The night was warm, still, and dark, a thick heavy lid of cloud settled tight over the valley, a huge sandy cul de sac ringed by peaks rising over 5,000 ft. above. By morning, large breaks into the blue told us the storm was moving on. Before first light we were out doing chores, easy at 47 deg. F. By 8AM we'd retraced our path down the dirt road and regained Hwy 190, staring straight into the mist-shrouded wall of the Panamints, 11,000 ft. Telescope Peak to the south back-lit by the rising sun, draped in bands of fog like a Japanese ink painting of Mt. Fuji.
What followed was a brutal climb that tested us deeply, long stretches of 9, 10, even 13%. When the grade backed off to 7%, it felt like a holiday, delightfully "flat" after the crux pitches. Confined to our lowest gears, we ground it out, thrilled to occasionally break 2.5 mph. Django sometimes looked bored. Only Lord Schlumpf, the inventor of our super-low gearing packed into the bottom bracket, allowed us progress, saving our knees. Slow moving banks of cloud drifted across the mountain's rugged face and ridges, gullies, huge boulders held to the wall by nothing more than a politician's promise. We inched along only too aware of our prolonged exposure to these Boulders of Damocles.
Fountains of sweat poured off our straining frames. Legs and butt muscles ached. Every 500 ft. or so of altitude gain we took a break, the day in the 40's too quickly cooling us as we jammed down calories and jumped back into the fight. Calves and quads, hamstrings and ankles, backs pressed into the seats, we lay into the job hour after hour. Near the top, my glutes began to complain most of all. Chained together, Django panting on the still-damp pavement off my right shoulder, we winched our bloated rig into the sky...2,000 ft., 3,000 ft. the summit just shy of 5,000 ft. somewhere out of sight above.
In a car we'd close the distance in seconds to that next elevation sign. On a fully loaded Greenspeed tandem trike, ages passed in quiet desperation. For all the grinding effort, however, we were happy in our way and exactly where we needed to be. We were a team, working hard, the summit within reach.
And then, and then, and then...the angle released its iron grip. Degree by blessed degree we left the cliff face below us and rounded toward the top. In fits of wild optimism, I up-shifted. And we could hold the gears. Hallelujah and pass the chain lube, Zeke. This climb was gonna end. Finally, Towne Pass was ours.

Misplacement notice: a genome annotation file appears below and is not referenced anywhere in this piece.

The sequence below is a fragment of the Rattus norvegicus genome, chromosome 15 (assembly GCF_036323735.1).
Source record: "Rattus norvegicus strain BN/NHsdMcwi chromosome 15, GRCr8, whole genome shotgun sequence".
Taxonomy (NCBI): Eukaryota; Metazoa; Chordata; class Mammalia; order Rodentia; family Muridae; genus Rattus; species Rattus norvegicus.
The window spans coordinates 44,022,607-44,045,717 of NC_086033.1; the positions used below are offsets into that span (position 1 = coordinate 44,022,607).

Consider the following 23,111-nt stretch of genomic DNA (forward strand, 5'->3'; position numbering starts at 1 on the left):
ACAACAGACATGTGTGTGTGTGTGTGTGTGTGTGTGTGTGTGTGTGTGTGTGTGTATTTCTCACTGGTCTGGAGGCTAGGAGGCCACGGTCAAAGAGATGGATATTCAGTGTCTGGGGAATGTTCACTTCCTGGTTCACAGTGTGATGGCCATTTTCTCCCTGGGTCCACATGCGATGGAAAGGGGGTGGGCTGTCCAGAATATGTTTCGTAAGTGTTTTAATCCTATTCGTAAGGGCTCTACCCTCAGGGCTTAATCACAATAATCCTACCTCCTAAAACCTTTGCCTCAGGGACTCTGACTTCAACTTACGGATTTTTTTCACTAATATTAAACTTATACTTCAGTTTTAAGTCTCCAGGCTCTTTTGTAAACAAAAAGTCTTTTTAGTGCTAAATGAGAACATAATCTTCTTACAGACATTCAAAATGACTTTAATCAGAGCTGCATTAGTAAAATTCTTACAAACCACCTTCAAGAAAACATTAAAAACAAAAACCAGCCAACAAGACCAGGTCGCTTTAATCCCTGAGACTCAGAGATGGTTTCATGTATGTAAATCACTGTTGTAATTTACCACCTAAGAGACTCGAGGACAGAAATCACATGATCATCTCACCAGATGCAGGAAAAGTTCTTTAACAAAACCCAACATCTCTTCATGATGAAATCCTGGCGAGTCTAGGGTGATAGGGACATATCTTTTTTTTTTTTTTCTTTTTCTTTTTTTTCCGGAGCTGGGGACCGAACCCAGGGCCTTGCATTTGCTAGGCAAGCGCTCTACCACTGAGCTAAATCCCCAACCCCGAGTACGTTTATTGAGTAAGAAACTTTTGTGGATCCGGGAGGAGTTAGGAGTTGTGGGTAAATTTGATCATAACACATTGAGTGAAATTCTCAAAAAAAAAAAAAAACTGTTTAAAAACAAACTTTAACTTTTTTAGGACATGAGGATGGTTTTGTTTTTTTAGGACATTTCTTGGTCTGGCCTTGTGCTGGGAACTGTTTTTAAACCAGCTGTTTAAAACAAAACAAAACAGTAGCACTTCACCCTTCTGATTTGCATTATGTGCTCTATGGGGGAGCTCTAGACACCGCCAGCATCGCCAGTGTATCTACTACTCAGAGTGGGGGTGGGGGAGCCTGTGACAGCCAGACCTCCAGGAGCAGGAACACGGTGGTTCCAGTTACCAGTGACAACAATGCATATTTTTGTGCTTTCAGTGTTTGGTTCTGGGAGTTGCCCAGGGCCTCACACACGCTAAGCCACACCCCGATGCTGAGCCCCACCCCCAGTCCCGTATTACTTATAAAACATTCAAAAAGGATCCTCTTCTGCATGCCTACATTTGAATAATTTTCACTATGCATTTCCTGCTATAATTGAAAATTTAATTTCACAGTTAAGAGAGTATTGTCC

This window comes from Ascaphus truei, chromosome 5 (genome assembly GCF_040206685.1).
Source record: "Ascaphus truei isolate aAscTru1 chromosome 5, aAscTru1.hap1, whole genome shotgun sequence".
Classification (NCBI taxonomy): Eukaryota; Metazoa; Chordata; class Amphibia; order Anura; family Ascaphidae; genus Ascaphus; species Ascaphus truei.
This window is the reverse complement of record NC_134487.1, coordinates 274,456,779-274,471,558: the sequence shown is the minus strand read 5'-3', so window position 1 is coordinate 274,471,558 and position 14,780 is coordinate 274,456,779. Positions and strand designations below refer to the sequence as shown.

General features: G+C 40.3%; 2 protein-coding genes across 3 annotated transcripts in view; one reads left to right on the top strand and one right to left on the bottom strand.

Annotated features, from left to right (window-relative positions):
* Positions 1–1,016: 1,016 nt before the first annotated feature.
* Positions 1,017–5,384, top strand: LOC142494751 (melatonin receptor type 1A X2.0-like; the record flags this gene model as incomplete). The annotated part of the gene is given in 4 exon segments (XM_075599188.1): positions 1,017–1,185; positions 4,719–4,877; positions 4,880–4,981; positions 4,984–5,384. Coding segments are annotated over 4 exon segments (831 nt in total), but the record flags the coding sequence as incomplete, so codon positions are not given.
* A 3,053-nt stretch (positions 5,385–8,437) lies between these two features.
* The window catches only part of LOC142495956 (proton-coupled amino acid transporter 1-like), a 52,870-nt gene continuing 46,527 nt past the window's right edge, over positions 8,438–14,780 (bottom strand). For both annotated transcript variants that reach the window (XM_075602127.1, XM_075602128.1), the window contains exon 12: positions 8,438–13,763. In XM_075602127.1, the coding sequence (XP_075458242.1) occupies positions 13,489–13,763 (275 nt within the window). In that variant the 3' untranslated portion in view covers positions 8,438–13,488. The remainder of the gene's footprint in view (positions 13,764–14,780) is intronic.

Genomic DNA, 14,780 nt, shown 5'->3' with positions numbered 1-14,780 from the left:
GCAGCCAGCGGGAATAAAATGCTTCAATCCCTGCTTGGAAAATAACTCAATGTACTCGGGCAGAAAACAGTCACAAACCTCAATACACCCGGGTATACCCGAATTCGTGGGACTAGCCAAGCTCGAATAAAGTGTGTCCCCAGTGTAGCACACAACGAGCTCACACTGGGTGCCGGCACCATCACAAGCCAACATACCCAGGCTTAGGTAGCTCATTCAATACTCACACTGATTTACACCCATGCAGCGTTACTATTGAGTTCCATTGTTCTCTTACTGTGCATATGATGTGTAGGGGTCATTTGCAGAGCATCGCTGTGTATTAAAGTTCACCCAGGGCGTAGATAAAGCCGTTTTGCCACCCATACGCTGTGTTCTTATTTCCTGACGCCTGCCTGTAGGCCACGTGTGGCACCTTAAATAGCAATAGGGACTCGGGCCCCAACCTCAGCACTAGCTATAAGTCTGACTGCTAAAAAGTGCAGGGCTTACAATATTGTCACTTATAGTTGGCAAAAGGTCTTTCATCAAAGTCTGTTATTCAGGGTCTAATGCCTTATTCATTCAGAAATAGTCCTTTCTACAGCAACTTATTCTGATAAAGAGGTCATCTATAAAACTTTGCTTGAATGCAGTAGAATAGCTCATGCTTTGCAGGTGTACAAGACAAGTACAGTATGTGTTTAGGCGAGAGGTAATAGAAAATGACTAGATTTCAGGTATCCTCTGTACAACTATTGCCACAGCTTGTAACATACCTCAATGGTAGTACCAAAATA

I stood unsteadily and released my aching buns from the cage of ascent and stretched in victory. We snacked and suited up for the virtual space shot down to Stovepipe Wells, 18 miles and 5,000 ft. of continuous descent below. Django wore Jodi's Goretex; she pulled on fleece and down hoodie; we both put three layers over our legs. I slipped into fleece and Goretex on top, neoprene booties and double gloves, windproof headband under the helmet. Gun for sea level, fools, and Devil take the hindmost.
Mile upon glorious mile we flew on Greenspeed wings into the incredible basin of light and distance. We plunged out of the clouds and at long last into the sun. We feathered the disc brakes, keeping our speed between 30--35 mph. My fingers froze into barely useable claws, stiff but sufficient to the task of pulling levers. My upper-body armor proved inadequate, and deep shivers wracked my arms and shoulders--but great God! The beauty! The wild crazy beauty of the storm-scrubbed sky, clouds fringing the peaks, sun bathing the deep stark sink. I shivered and shook but held the line true as we plummeted into Death Valley.
At Stovepipe Wells, at last in the warmth, we stood weak and dizzy from the trike and peeled off layers, although it would be some time before I would reclaim my fingers or Jodi her toes, the ungrateful little piggies having gone walkabout in the chill. I grabbed a celebratory brew from the store and we ambled over to the tenting area, reveling in the warmth, swimming in the thick atmosphere. A big pasta dinner tonight and Furnace Creek tomorrow and a much needed rest day. Damn, is this the life, or what?
Miles: 27.5; Total: 83
Climb: 3,400 ft.